The generation of the step up/step down signals by the gate array will best be understood with reference to the timing diagrams of FIGS. 11 and 12 and the step up/step down vane configurations shown in FIG. 6. FIG. 11 is a timing diagram illustrating the outputs from the right hand sensors 36, 38, 40 and 42, labeled S0, S1, S2, and S3, as they pass over the step down vanes as the elevator moves down from the top to the bottom floor. FIG. 12 shows the equivalent outputs as the sensors move over the step up vanes when the elevator is moving up to the top floor.
It will be understood that the logic circuitry of FIG. 9 represents only one possible technique for producing step up and step down control signals, and that alternative logic circuits may be used for producing equivalent control signals from the same combination of input signals.
As shown in FIG. 11, as each of the four sensors passes over the preamble vane 64 on moving down, a short duration signal 136, called the preamble signal, is produced at the output of NAND gate 132. Gate 132 basically detects the existence of the condition S0S1S2S3, which occurs as the sensors pass over the preamble vane. The four sensors have unequal spacings between them, with the gap between the center two being equal to approximately 1.25 inches while the gap between each outer sensor and the next adjacent sensor is about 1.5 inches. Since the preamble vane is 1.5 inches long, a point will eventually be reached when the outer two sensors are outside this vane while the center two are on the vane. This is point 138 in FIG. 11. At this point the short duration signal 136 in FIG. 11 will be produced at the output of gate 132, the length of the signal being equal to the time for which this condition is met, i.e. for as long as both sensor S2 and sensor S1 are detecting the preamble vane. A similar preamble signal 140 will be produced by the step up vanes as the elevator moves up to the top floor, as shown in FIG. 12.
The second three input NAND gate 134 in FIG. 9 produces an output signal 144 only when the sensors move over the step down vanes, in either direction. The short preamble signal 136, 140 is produced at the output of gate 132 when the elevator moves up or down over either the step up or step down vanes to switch the control flip flop output high in each case. This is shown in FIGS. 11 and 12.
Referring back to the outputs of the four sensors as the elevator is moving down, the outputs will each go low in turn as the sensor passes over the 3 inch gap 62. From a consideration of the sensor spacings, it can be seen that a point will eventually be reached at which the outer two sensors each lie on a vane (vanes 64 and 66, respectively) while the center two sensors lie in the gap 62. At this pont, shown at 142 in FIG. 11, the output from gate 134 will go low, yielding signal pulse 144 at its output. This signal will not be produced when the elevator moves over the step up vanes, since the condition S3S2S1S0 will not occur because of the 4.5 inch gap 80 between preamble vane 76 and vane 77 (see FIG. 12). Thus, when the elevator is moving down, referring back to FIG. 11, the leading edge of signal 144 will flip the control flip flop Q output low and the Q output high, enabling the step down gate 106. Subsequently, as soon as both the S2 and S1 sensors are on the long vane 77, producing signal 146 in FIG. 11 at the output of NAND gate 124, the step down signal 104 is produced at the output of the step down gate 106.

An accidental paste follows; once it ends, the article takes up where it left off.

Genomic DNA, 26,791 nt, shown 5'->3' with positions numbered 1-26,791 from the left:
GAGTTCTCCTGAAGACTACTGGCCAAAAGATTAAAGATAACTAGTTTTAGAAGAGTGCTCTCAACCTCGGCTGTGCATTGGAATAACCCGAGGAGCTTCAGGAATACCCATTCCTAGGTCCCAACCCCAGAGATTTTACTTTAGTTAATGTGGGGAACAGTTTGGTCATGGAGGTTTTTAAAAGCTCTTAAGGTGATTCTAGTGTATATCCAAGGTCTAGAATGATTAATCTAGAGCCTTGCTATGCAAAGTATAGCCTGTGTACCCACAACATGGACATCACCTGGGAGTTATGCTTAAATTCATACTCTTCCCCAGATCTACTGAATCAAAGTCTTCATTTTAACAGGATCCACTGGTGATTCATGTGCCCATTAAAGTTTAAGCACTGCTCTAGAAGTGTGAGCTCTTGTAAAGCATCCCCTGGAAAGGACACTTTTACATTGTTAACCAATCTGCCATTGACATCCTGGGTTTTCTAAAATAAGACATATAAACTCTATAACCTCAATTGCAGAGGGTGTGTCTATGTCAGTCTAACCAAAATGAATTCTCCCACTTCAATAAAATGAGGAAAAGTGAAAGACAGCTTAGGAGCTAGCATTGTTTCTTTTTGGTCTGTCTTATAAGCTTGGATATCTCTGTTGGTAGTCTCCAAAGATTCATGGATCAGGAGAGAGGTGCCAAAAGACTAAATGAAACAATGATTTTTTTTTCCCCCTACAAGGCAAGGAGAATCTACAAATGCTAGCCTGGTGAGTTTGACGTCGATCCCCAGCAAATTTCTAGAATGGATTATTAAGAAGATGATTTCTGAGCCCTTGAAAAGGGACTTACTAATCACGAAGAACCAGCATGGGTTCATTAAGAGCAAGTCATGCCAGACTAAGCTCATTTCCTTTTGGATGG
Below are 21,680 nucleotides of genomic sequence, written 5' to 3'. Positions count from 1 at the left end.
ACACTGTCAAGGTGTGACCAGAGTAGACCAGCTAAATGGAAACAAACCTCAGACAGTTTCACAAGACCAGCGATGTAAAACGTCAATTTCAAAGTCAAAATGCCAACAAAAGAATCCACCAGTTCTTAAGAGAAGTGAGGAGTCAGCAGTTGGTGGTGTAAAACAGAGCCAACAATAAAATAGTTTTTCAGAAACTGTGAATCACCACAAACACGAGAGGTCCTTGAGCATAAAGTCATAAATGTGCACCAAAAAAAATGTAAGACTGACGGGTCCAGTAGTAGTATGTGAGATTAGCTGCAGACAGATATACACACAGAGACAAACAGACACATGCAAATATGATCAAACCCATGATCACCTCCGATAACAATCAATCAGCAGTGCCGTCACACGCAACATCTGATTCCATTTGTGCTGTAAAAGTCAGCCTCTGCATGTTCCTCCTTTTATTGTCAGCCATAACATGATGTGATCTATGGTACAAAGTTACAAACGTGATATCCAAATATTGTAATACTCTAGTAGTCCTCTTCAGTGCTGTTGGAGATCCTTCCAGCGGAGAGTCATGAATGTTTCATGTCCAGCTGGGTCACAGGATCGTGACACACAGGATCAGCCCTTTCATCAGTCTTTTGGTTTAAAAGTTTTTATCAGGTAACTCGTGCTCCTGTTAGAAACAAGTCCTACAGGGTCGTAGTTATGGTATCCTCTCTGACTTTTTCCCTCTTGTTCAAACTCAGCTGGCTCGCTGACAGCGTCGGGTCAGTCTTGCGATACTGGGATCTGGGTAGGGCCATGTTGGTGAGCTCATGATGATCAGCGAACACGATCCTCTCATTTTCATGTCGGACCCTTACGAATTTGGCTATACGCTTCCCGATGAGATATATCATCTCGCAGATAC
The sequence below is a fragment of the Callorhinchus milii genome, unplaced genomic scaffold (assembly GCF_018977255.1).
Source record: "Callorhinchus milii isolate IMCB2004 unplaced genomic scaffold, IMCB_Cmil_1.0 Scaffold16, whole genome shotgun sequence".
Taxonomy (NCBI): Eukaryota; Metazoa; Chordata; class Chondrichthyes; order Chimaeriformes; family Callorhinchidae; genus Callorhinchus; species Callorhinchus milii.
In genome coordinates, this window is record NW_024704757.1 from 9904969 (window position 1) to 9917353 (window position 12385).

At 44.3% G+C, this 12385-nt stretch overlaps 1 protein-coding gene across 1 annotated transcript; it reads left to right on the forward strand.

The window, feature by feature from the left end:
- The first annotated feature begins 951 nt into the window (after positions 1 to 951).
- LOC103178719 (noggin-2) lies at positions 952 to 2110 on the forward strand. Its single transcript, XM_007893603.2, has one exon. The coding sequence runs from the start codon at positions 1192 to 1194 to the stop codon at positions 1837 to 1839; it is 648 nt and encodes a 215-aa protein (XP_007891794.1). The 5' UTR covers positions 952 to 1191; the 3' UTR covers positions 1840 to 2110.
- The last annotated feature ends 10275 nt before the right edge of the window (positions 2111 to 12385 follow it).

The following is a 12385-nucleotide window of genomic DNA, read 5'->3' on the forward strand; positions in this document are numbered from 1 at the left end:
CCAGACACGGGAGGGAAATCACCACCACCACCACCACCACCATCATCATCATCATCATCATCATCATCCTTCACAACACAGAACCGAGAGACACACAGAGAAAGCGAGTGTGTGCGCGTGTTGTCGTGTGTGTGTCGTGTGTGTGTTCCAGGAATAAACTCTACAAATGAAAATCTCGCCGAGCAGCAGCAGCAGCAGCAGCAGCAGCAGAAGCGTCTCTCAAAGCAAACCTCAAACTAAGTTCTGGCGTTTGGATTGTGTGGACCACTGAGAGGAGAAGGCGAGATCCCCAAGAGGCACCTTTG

When the elevator moves up over the step up vanes, the flip flop will be held high following the preamble signal, and because of the 4.5 inch gap no reset signal will be produced by NAND gate 134 (since the condition where both center sensors are on the gap while the outer two are on the vanes will not be met). Thus step up gate 102 rather than step down gate 106 is enabled by the output of the step up/step down control flip flop. As soon as both of the two central sensors are on the long vane 77, step up signal 100 will be produced at the output of step up gate 102. The length of the step up and step down signal is dependent on the length of the respective long vanes 66 and 77. Shortening of the vane will result in an elevator speed reduction to leveling speed at a position closer to the door zone, i.e. a shorter distance of travel at the reduced leveling speed.
Thus, the 3 inch and 4.5 inch gaps provided in the step down and step up vanes are used to produce two distinct speed reducing control signals, depending on whether the elevator is moving up or down. This is not as complex when there are only two floors, but becomes more complex where a greater number of floors is involved, as will be explained with respect to the multi-floor systems described below. In systems having more than two floors the distinct step up and step down signals enable the elevator controller to determine whether the elevator is moving up or down, and thus to keep track of the floor number and to avoid slow down in speed as the elevator approaches and passes an intermediate floor.